Retroactive Child Support & Children Over the Age of Majority

The Door Remains Open: Retroactive Child Support & Children over the age of majority

Prior to this landmark case, courts deemed that they do not have authority to grant individuals retroactive child support because the child does not fall under the definition of “a child of marriage”.  This means that if the child has reached the age of majority (which is 18 years in Ontario) the payor spouse no longer has to pay retroactive child support. Retroactive child support pertains to backdated support a spouse pays to another for their child and/or children. The decision in Michel v Graydon has now completely changed the law.

The Supreme Court Canada decision in the September 2020 case discusses Retroactive Child Support Orders in relation to children over the age of majority. The decision explains that a payor spouse cannot excuse themselves from child support obligations, simply because a child was an adult at the time the support claim began and therefore is no longer eligible for support.

The parties were in a common law relationship where they had one child. Ms. Michel applied for retroactive child support based on the Father’s income. When Ms. Michel applied for the support, their child had reached the age of majority. The lower courts concluded that Mr. Graydon owed Ms. Michel $23,000 in retroactive child support. The appellate courts overturned the amount stating that the child was over the age of majority and therefore no longer a “child of marriage”. This allowed Mr. Graydon justification to not pay the child support that has been accrued retroactively.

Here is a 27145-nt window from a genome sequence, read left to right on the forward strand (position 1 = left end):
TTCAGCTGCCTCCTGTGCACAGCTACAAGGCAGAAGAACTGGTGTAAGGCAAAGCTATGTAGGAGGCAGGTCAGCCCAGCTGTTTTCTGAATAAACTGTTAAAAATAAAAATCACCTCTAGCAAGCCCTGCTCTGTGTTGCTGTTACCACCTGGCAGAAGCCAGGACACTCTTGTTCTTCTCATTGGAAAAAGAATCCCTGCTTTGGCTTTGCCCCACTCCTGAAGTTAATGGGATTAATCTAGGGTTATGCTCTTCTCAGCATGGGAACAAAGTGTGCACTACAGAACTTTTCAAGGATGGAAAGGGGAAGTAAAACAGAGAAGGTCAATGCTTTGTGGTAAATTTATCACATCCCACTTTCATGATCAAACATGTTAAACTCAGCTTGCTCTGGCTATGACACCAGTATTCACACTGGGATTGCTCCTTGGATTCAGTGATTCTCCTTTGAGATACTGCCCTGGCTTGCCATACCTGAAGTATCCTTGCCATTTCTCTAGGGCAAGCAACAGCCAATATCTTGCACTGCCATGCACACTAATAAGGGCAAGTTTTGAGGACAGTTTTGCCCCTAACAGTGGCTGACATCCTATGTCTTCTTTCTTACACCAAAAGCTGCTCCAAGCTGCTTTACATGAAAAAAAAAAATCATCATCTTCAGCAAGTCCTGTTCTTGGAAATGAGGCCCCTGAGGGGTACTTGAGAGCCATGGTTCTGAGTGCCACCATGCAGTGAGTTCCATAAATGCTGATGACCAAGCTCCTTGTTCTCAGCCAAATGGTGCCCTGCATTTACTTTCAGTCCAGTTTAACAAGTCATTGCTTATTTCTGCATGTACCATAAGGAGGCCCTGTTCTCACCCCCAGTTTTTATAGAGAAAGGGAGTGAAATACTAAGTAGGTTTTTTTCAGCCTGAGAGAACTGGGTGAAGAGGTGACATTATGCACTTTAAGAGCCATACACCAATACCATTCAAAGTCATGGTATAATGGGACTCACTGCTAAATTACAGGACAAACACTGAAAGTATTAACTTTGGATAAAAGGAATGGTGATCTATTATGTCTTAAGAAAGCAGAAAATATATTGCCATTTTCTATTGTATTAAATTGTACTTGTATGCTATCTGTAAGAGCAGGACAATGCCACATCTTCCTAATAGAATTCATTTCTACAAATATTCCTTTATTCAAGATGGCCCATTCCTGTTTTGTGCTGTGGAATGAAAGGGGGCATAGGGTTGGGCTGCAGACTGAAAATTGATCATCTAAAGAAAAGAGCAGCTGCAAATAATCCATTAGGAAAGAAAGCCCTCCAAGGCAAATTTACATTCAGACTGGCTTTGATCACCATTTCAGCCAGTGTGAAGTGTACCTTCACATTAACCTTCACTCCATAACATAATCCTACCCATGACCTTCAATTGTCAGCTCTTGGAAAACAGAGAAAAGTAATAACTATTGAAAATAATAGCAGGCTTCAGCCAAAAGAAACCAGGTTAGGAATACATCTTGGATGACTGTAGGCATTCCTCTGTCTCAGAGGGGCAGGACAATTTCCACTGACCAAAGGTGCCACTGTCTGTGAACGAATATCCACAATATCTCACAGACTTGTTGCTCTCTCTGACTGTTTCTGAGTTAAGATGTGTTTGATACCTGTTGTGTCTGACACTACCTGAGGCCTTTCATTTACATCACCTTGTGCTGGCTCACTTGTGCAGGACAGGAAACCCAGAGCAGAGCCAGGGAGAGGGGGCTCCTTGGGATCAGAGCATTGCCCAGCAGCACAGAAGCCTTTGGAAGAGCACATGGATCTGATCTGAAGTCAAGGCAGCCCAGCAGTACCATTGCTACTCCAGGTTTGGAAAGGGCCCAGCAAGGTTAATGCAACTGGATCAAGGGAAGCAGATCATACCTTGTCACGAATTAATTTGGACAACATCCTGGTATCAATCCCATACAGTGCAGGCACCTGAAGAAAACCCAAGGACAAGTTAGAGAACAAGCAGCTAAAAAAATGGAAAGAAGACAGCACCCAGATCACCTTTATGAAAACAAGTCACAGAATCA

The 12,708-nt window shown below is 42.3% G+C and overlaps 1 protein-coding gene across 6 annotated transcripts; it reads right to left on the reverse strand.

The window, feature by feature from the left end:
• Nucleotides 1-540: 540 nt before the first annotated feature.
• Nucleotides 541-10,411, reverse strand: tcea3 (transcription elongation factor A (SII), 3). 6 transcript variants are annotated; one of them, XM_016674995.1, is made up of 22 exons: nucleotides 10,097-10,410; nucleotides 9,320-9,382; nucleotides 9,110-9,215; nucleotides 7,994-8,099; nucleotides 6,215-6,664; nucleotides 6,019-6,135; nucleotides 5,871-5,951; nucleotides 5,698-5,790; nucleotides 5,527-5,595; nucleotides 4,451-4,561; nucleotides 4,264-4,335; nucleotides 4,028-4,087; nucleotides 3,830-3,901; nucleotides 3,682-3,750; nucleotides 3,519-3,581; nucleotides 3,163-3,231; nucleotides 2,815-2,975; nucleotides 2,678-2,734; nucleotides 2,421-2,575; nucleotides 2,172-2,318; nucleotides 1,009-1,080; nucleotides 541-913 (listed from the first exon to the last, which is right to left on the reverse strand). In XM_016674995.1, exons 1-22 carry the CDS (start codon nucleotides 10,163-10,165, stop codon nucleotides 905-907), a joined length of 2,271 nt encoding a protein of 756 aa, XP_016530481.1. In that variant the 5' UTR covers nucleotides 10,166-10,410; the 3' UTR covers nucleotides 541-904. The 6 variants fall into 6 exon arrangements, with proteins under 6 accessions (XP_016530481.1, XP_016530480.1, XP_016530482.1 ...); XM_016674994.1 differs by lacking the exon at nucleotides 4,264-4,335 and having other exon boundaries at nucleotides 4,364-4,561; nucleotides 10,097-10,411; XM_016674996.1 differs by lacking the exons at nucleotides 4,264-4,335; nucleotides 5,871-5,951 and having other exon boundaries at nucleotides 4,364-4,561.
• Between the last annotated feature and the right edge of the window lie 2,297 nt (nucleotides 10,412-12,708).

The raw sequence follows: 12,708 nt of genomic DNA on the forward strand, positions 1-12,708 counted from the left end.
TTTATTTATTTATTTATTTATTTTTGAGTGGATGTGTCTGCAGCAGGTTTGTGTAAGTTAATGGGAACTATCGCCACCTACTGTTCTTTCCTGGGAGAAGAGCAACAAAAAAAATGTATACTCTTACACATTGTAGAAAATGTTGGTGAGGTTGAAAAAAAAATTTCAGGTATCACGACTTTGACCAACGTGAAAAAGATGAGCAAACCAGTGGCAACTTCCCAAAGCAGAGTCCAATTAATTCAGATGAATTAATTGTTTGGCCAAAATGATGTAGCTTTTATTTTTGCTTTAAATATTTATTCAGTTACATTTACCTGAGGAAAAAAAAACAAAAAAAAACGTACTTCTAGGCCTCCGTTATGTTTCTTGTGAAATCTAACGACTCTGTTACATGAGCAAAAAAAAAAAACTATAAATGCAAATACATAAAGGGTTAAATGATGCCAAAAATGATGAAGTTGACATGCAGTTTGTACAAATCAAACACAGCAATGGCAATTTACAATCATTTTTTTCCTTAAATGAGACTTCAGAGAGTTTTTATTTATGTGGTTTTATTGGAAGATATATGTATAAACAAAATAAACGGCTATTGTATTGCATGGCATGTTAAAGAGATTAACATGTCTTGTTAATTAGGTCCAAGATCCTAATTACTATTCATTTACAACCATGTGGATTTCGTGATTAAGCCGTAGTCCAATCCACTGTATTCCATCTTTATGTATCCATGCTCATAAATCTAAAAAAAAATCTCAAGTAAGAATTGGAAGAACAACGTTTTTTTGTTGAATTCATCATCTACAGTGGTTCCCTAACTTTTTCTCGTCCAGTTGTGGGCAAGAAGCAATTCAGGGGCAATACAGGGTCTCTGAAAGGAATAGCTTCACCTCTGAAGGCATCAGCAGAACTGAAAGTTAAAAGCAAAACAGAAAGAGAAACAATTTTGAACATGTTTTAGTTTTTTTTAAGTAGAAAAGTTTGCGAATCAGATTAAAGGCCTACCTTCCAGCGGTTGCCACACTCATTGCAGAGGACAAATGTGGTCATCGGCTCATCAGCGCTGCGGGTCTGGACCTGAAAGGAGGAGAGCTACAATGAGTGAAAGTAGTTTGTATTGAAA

The appellate court decision was struck down by the Supreme Court of Canada on the basis that a payor parent should not avoid support obligations merely because their child has reached the age of majority. The Supreme Court of Canada held that Ms. Michel was entitled to retroactive child support. Parents now have legal recourse if they apply for retroactive child support even if their child has reached the age of majority.

Sperm Donor Conceives a Child by Sexual Intercourse


Where the parties have agreed before conception that the woman carrying the child will be the only parent, what are the obligations of a sperm donor by intercourse?  Is such an agreement enforceable? A recent case highlights the new reality of parentage.


The All Families are Equal Act (Parentage and Related Registrations Statute Law Amendment), 2016 was recently passed by the Ontario Legislature, amending the Children’s Law Reform Act (CLRA), the Succession Law Reform Act, and the Vital Statistics Act. These amendments followed a series of Charter challenges to sections of the CLRA and the Vital Statistics Act. In particular, these acts were found to discriminate against LGBTQ* individuals who wanted to start a family. The amended CLRA expands the definition of “parent” and recognizes parents as equal under Ontario law, regardless of identity or means of conception. For example, couples that enter into surrogacy arrangements with third parties or conceive children through artificial insemination are no longer required to apply to court for a declaration of parentage; they simply register as parents in the mail.

The case of M.R.R. v J.M., 2017 ONSC 2655 provides some insight into the way courts will determine who is a “parent” when pre-conception arrangements are carried out by means of intercourse instead of artificial insemination or surrogacy. This case does not have any implications for the rights and obligations of parents after a child is born; it relates only to arrangements about legal rights and obligations before conception.